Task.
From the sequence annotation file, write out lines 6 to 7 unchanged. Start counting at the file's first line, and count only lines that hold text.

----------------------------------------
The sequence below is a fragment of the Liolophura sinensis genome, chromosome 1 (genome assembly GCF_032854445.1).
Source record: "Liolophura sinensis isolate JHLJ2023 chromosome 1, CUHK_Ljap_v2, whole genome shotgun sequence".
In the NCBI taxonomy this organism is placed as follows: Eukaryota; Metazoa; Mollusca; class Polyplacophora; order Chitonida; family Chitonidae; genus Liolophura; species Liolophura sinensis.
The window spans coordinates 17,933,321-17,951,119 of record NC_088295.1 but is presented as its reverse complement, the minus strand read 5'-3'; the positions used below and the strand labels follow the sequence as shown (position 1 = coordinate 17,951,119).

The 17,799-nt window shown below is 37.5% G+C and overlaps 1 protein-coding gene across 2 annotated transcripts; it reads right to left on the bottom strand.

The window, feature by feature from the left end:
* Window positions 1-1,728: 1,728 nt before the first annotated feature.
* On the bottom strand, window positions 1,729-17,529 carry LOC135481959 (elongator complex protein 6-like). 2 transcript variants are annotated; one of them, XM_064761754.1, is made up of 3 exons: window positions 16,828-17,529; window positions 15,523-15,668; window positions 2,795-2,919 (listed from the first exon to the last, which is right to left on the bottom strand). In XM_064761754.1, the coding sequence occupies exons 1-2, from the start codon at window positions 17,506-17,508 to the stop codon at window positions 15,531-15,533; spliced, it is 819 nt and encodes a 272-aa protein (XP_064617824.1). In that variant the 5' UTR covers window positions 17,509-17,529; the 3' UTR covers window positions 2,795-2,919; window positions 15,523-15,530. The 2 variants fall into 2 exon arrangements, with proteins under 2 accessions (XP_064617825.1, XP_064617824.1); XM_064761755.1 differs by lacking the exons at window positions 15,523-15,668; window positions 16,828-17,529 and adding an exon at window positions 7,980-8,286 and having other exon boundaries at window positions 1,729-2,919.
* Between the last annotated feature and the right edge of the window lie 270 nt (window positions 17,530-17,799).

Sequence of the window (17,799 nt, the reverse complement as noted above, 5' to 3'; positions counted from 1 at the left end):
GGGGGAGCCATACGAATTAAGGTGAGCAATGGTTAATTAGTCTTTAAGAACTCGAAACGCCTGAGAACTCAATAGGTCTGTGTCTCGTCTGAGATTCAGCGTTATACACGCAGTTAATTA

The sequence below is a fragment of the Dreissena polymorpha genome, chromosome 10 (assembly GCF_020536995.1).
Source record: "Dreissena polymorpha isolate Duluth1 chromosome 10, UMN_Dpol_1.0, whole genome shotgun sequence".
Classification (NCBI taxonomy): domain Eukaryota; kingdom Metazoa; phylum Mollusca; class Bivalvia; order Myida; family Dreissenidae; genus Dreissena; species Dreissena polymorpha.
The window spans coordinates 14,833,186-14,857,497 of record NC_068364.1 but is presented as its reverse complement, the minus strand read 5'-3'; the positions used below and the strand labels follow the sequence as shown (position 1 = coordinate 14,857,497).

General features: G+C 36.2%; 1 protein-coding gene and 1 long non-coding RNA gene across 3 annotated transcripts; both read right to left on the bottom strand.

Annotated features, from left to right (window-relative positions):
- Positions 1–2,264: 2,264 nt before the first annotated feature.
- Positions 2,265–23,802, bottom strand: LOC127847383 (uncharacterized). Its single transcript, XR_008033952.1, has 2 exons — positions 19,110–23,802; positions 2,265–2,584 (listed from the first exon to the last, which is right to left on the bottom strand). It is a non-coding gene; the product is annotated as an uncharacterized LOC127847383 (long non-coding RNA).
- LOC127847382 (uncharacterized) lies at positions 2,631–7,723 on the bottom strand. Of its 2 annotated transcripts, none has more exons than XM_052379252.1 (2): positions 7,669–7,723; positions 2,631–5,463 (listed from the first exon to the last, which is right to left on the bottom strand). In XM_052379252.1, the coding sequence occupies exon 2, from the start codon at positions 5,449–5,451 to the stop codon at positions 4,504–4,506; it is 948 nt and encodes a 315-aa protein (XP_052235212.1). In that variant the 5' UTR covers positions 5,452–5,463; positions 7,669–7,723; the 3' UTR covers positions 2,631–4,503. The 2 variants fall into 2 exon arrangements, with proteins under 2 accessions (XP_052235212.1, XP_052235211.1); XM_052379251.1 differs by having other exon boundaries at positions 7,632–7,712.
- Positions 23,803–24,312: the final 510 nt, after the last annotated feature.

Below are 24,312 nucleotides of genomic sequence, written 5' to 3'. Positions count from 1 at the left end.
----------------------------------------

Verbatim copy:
The window, feature by feature from the left end:
* Window positions 1-1,728: 1,728 nt before the first annotated feature.